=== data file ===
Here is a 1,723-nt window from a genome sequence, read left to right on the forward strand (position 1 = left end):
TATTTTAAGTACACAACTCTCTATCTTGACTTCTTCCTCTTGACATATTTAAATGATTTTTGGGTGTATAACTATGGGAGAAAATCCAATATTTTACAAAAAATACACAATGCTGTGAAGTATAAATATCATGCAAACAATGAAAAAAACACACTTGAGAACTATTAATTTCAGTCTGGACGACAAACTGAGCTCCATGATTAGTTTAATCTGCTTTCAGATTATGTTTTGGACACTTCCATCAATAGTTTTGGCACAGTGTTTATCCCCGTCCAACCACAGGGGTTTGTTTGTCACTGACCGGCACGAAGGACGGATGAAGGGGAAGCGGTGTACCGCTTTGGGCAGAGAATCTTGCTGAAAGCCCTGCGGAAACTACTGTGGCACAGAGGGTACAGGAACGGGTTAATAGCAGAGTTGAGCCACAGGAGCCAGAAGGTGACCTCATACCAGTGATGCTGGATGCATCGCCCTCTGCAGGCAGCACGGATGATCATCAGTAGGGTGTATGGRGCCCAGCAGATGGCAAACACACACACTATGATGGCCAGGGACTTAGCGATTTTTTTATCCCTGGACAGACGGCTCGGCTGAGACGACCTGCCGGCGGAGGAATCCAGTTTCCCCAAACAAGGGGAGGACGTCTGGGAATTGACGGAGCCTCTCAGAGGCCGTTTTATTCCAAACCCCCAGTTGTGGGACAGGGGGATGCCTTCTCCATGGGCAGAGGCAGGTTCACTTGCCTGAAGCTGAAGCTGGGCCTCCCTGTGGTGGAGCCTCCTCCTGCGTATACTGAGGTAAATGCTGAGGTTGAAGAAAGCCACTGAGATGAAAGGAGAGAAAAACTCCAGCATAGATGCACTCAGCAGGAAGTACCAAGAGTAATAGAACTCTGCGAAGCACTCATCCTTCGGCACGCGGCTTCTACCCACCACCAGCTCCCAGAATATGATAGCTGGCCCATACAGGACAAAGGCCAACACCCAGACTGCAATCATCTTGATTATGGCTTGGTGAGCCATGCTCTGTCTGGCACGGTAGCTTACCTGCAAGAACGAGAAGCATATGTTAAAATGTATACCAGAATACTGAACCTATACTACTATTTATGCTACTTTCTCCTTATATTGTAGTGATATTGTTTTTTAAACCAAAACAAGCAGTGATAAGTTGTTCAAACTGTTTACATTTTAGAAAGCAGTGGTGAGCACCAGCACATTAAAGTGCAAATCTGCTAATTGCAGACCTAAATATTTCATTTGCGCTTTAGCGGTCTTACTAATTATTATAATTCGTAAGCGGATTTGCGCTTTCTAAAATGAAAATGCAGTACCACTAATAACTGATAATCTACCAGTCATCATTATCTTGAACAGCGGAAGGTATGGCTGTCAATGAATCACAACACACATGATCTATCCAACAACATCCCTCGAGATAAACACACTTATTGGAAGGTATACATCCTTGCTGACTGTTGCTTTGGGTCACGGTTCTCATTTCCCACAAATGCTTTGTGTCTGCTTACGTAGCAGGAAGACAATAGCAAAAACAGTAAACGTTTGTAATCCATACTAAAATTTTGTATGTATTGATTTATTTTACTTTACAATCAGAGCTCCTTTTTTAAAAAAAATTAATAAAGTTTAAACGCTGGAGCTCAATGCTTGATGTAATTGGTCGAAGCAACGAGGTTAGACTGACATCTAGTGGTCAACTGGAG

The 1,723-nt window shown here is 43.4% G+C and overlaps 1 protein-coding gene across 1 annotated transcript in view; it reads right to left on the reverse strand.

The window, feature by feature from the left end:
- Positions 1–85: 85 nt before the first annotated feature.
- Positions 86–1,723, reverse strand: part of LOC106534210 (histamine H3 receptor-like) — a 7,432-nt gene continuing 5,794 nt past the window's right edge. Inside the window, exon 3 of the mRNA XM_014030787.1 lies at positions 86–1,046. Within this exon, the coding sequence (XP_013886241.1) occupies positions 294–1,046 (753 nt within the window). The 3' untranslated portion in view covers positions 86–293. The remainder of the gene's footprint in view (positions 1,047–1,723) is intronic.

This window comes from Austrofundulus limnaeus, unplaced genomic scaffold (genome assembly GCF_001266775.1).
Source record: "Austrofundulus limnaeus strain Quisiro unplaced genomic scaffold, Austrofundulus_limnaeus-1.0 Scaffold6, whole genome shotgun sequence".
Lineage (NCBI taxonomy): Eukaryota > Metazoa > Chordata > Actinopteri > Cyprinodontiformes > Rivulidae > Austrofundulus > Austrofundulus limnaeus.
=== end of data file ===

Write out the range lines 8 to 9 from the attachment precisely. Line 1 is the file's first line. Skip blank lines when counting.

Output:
Source record: "Austrofundulus limnaeus strain Quisiro unplaced genomic scaffold, Austrofundulus_limnaeus-1.0 Scaffold6, whole genome shotgun sequence".
Lineage (NCBI taxonomy): Eukaryota > Metazoa > Chordata > Actinopteri > Cyprinodontiformes > Rivulidae > Austrofundulus > Austrofundulus limnaeus.